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Sunday, July 30, 2006

Moving TFS To Another Server

This weekend I have moved the Team Foundation server to another server. I used How to: Move Your Team Foundation Server from One Hardware Configuration to Another document to do this.
One problem I had that the referenced document: How to: Restore Team Foundation Server Data to a Different Server is a little confusing since it is not taking into consideration the possibility that you are moving a single server deployment and you have already done some stuff. I found that some of the things I've done in the main document are repeating in this document.
At the bottom line if you follow the guide it works and smoothly.

Thursday, July 06, 2006


Team Foundation API is wide open and straight forward you can do everything you do through the Team Explorer and command line using the API. I'll post some examples using this API using Visual Studio 2005 and C#.

Creating a Team Foundation server

You should add reference to: Microsoft.TeamFoundation.Client.dll

Team Foundation assemblies are located under: C:\Program Files\Microsoft Visual Studio 8\common\IDE\PrivateAssemblies.

On the using clause add:
using Microsoft.TeamFoundation.Client;

// Create the server object and connect to the server.
TeamFoundationServer teamServer = TeamFoundationServerFactory.GetServer(serverName);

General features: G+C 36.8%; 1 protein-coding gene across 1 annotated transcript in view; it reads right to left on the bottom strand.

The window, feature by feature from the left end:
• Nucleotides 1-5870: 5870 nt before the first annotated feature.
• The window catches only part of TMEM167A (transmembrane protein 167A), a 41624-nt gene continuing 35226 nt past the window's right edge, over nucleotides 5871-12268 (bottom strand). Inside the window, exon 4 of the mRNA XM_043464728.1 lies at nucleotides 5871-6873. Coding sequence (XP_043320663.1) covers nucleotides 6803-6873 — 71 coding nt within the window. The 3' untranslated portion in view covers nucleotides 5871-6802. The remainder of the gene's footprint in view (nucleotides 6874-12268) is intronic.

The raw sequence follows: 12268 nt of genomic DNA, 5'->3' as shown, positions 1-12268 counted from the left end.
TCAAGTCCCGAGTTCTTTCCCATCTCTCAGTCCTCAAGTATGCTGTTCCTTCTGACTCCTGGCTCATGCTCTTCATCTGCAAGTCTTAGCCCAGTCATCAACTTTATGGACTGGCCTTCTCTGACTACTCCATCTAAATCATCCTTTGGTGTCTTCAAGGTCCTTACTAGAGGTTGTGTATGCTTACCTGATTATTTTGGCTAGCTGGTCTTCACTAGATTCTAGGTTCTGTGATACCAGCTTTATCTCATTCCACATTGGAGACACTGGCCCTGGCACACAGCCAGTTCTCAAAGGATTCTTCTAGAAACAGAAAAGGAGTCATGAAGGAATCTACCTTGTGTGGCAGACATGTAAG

// Check the connection

Now you have a Team Foundation Server object to work with. Check out the TeamFoundationServer class using Reflector or ObjectExplorer to see other members of the class.

TFS Source Control Strategy

I'm considering which startegy to use with Team Foundation source control.
I'm thinking of:

  • One main branch for the next release. Most of the work is done on this branch.
  • One bug fixing branch for a released version. This branch lives until a new version is released.
  • Temporary branch for changes needed to be enter to the next version prior to the current version release.
  • Branches for feature development that cannot be implemented in one release

Should look like this:

  • main (v2.0 development prior to a release)
  • v1.1 (v1 bug fixes)
  • v3.0 (temporary branch until v2 is released)
  • FeatureBranch (for big developemnt effort that cannot be implemented for the next release)

  • Developers work on the main branch most of the time
  • If they have a fix for a released version then they need to merge it to the next versions too
  • When a temporary branch is opened the main branch should be merged to it often
  • When a feature is decided to be released it should be merged from the feature branch to the main branch
  • The main branch should be merged to the feature branch one a week

TFS Installation Guide

The installation guide is great! I have never seen such documented step by step guide. If you follow the guide you will have a successful installation of the server.
The most current version of the guide is available from Microsoft:
Since we have small number of users I have installed the single server version of Team Foundation Server. You can get help on deciding how to deploy Team Foundation Server here:

TFS Implementation

I've started an implementation of Team Foundation Server in my organization. I will try to document the process and maybe post some good stuff for others that are trying to implement Team Foundation Server too.